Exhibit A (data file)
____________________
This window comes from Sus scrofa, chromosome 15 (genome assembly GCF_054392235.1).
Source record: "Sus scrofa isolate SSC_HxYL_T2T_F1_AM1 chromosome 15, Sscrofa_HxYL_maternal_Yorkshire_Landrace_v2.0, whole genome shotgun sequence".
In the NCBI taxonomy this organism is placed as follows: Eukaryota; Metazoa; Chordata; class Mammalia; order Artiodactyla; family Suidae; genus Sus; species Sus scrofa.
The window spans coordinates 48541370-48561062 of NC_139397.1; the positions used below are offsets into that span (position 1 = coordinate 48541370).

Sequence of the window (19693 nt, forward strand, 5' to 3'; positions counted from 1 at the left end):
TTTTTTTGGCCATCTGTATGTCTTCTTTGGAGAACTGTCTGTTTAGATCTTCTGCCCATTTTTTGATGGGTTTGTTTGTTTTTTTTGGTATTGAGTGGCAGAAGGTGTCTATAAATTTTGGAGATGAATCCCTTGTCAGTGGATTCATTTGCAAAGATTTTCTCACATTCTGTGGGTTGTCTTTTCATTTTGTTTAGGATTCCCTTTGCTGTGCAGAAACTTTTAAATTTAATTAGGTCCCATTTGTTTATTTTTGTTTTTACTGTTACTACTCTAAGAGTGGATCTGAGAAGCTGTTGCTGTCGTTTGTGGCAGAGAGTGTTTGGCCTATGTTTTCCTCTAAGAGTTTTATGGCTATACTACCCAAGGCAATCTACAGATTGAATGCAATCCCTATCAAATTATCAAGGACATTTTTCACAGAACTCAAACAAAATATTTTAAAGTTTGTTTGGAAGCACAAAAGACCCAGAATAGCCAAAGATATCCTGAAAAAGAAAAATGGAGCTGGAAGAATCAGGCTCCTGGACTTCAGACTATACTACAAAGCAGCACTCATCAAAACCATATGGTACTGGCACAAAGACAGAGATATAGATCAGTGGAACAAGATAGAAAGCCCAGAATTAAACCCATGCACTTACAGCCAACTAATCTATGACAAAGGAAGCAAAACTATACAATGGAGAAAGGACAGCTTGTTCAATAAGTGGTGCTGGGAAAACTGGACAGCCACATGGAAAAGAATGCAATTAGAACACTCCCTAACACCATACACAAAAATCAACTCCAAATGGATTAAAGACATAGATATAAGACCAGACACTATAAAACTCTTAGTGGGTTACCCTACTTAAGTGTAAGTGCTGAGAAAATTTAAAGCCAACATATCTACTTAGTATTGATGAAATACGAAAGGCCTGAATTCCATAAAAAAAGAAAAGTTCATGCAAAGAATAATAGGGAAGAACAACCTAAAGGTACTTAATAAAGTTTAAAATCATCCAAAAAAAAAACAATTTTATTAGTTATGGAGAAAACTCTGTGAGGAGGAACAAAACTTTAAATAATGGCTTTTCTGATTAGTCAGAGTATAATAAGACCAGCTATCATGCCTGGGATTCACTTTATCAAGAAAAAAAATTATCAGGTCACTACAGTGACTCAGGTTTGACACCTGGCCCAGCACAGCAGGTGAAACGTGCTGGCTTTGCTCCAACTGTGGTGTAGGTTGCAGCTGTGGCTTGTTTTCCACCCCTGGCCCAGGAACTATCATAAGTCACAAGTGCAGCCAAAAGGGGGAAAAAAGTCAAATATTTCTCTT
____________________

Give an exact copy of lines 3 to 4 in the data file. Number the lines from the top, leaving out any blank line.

In the NCBI taxonomy this organism is placed as follows: Eukaryota; Metazoa; Chordata; class Mammalia; order Artiodactyla; family Suidae; genus Sus; species Sus scrofa.
The window spans coordinates 48541370-48561062 of NC_139397.1; the positions used below are offsets into that span (position 1 = coordinate 48541370).